Designing a good logo is the toughest and most rewarding challenge a designer faces. When you get it right, the logo looks like it’s always been around. That sense of effortlessness lies at the heart of great logo design.

Invest the time.

In order to summarize what a company or organization is all about in simple graphic form, you need to do your homework. I get a real sense of work style, business values, mission, target markets, goals for future development or expansion and what makes the organization unique. Ask them to share logos they like and why. Understand whether you need to incorporate existing colors, fonts or other design elements. If this is a rebrand, learn what has prompted the change and why the current logo is no longer effective.

Study the competition.

As a designer, checking out the competition lets me see what my clients’ customers see when they do a Google search. This always proves to be worthwhile. Many times the competition has failed to adapt to the times and other times they’ve embraced the virtual world to such a degree that my client’s logo looks like it’s from another era. 

Choose the right color palette.

Color never ceases to surprise me. Dark green normally won’t pop off the page as a highlight color. Paired with bright colors, however, it’s the first thing your eye goes to on a page. Two books I refer to all the time, are Darius A. Monsef’s Color Inspirations and David E. Carter’s The Big Book of Color in Design

big book of color in design            Color Inspirations

The first is an in depth exploration of color palettes organized by color. CMYK color values are provided for each of the thousands of color combinations. The second book showcases color by mood. This is a great way to understand what tonal values appeal to different target markets—classy, fresh, exciting, healthy, corporate, tasty, soothing, powerful, trustworthy, etc.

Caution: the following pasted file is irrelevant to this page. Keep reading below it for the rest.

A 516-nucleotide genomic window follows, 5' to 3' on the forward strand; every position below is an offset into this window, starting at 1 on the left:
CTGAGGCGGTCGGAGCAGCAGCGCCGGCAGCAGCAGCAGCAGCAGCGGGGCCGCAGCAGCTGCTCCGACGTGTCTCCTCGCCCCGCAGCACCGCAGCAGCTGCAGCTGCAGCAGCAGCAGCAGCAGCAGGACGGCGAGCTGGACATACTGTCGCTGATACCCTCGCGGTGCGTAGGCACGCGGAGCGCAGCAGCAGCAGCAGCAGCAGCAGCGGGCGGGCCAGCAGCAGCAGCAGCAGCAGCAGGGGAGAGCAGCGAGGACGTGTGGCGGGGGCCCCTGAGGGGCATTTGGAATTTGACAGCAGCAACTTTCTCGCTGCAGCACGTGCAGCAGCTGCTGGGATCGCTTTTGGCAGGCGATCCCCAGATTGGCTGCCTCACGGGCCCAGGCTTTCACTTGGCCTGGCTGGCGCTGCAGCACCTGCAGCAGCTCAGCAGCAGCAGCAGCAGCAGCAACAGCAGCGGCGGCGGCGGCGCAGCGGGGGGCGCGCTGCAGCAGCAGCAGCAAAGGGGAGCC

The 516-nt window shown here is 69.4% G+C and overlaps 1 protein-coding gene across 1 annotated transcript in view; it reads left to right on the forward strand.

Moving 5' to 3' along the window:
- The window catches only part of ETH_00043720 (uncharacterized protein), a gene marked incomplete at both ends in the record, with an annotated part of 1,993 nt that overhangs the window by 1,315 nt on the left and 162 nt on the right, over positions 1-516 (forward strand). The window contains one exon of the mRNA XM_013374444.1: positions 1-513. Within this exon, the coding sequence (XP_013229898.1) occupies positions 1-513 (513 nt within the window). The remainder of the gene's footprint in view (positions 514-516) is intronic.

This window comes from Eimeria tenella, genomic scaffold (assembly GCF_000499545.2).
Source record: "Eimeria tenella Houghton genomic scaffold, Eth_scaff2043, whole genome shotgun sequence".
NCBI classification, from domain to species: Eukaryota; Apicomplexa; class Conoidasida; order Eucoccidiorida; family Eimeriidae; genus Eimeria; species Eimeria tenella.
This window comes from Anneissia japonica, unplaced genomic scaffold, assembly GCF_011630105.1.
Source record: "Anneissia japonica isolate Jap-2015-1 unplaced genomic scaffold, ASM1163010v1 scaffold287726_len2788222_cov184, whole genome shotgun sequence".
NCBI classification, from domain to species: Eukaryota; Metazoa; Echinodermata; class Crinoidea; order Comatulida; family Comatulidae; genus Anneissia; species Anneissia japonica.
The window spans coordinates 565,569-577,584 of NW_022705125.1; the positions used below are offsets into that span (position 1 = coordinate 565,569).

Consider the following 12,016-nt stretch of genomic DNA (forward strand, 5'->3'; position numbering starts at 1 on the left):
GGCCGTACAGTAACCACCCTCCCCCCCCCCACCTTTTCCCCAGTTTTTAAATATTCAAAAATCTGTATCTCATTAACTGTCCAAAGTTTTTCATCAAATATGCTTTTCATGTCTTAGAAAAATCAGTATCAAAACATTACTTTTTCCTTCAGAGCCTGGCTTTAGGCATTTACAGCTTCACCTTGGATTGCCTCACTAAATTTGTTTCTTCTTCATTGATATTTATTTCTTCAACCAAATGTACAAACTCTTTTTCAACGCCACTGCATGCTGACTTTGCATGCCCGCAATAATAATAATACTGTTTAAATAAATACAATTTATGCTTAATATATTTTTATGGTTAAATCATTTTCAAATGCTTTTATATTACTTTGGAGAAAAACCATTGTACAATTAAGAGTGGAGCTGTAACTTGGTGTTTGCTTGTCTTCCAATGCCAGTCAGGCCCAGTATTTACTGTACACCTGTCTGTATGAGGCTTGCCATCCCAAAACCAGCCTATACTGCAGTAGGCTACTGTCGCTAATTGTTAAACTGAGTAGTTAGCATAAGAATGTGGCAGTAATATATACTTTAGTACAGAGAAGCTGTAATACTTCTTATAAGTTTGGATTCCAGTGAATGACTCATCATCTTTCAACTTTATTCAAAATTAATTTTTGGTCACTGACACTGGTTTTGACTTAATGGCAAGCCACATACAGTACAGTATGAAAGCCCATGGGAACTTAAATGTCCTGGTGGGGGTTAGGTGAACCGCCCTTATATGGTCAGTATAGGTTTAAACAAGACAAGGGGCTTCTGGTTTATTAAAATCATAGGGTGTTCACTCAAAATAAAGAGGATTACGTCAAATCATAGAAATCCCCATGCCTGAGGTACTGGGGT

After digesting all of the above, I do a word/phrase brainstorm session. I do a mind dump—a thesaurus really helps—of all of the things I’d like to communicate in the new logo design. Things tend to fall naturally in columns. My belief is that nothing is too outlandish at this stage. If an odd image pops into your head—a moon crumbling like blue cheese—write it down. It may not be the idea you choose, but it might lead to the one you will. 

Design inspiration.

Once you’ve got a robust list of words and phrases, plug them into a stock image site to see what visuals come up. The broader the term, the more fruitful the images will be. You may realize an established icon will capture the concept you’re after if you change the illustration style—a textured brush stroke or a bold color combination. Many times pairing two things from different columns of your brainstorm list can generate unusual and engaging results. 

Select the best ideas.

I love the brainstorm process and usually generate multiple pages of ideas ranging from ho hum to wacky. Many times I’ve found that my initial ideas were things I’d seen somewhere before. So, push yourself. Start by actualizing your best ideas. 

Edit and edit some more.

The art of developing a great, memorable logo, is to tweak, tweak, tweak. Try different illustration styles, colors, shapes, fonts. When you get the right combination, you’ll know. One book I refer to all the time is Jim Krause’s type idea index. Organized by general mood, it shows how different typefaces can be combined or used singly to express a concept. 

type idea index

Present logos professionally.

I have a template for sharing logo designs with my clients that includes color and black and white versions of each design at an enlarged size and a small size. Often, this exercise alone will prompt me to further tweak a logo so that it presents well at any size. I imagine myself sharing the logo with the client in person and add those thoughts in written notes at the bottom of the page. This allows my clients to share a PDF with the designs and my thoughts with trusted colleagues and friends.

Incorporate feedback.

Remain open and welcome to all feedback—however critical. Client input can help add a defining finishing touch.